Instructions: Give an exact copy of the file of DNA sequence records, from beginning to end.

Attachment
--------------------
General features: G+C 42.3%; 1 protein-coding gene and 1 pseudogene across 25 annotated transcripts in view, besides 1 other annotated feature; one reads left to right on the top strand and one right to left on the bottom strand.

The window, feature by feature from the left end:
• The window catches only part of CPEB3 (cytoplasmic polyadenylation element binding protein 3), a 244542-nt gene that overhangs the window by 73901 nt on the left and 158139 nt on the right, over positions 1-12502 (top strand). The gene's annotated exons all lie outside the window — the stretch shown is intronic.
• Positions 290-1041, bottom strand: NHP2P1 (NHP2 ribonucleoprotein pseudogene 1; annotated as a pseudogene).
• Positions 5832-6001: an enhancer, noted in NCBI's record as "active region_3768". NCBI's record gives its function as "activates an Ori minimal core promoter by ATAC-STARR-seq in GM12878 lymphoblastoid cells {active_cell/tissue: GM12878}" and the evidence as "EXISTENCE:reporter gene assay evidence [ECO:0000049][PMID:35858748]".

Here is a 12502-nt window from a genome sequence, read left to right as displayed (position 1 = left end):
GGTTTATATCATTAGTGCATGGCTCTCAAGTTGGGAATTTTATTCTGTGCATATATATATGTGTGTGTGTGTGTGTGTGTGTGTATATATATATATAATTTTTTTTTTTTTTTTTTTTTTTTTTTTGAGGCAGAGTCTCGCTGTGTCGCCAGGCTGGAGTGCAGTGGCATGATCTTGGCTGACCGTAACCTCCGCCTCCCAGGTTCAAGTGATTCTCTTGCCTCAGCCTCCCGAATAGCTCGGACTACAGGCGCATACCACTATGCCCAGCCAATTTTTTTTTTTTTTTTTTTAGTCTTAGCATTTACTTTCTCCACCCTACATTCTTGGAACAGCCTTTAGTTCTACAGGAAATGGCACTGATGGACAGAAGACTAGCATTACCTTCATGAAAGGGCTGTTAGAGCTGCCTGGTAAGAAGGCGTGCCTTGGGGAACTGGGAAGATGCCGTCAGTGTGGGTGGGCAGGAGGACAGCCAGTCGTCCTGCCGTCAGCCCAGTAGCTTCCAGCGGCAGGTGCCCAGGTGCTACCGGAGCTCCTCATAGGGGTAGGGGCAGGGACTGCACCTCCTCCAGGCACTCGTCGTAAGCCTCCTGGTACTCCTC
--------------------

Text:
General features: G+C 42.3%; 1 protein-coding gene and 1 pseudogene across 25 annotated transcripts in view, besides 1 other annotated feature; one reads left to right on the top strand and one right to left on the bottom strand.

The window, feature by feature from the left end:
• The window catches only part of CPEB3 (cytoplasmic polyadenylation element binding protein 3), a 244542-nt gene that overhangs the window by 73901 nt on the left and 158139 nt on the right, over positions 1-12502 (top strand). The gene's annotated exons all lie outside the window — the stretch shown is intronic.
• Positions 290-1041, bottom strand: NHP2P1 (NHP2 ribonucleoprotein pseudogene 1; annotated as a pseudogene).
• Positions 5832-6001: an enhancer, noted in NCBI's record as "active region_3768". NCBI's record gives its function as "activates an Ori minimal core promoter by ATAC-STARR-seq in GM12878 lymphoblastoid cells {active_cell/tissue: GM12878}" and the evidence as "EXISTENCE:reporter gene assay evidence [ECO:0000049][PMID:35858748]".

Here is a 12502-nt window from a genome sequence, read left to right as displayed (position 1 = left end):
GGTTTATATCATTAGTGCATGGCTCTCAAGTTGGGAATTTTATTCTGTGCATATATATATGTGTGTGTGTGTGTGTGTGTGTGTATATATATATATAATTTTTTTTTTTTTTTTTTTTTTTTTTTTGAGGCAGAGTCTCGCTGTGTCGCCAGGCTGGAGTGCAGTGGCATGATCTTGGCTGACCGTAACCTCCGCCTCCCAGGTTCAAGTGATTCTCTTGCCTCAGCCTCCCGAATAGCTCGGACTACAGGCGCATACCACTATGCCCAGCCAATTTTTTTTTTTTTTTTTTTAGTCTTAGCATTTACTTTCTCCACCCTACATTCTTGGAACAGCCTTTAGTTCTACAGGAAATGGCACTGATGGACAGAAGACTAGCATTACCTTCATGAAAGGGCTGTTAGAGCTGCCTGGTAAGAAGGCGTGCCTTGGGGAACTGGGAAGATGCCGTCAGTGTGGGTGGGCAGGAGGACAGCCAGTCGTCCTGCCGTCAGCCCAGTAGCTTCCAGCGGCAGGTGCCCAGGTGCTACCGGAGCTCCTCATAGGGGTAGGGGCAGGGACTGCACCTCCTCCAGGCACTCGTCGTAAGCCTCCTGGTACTCCTC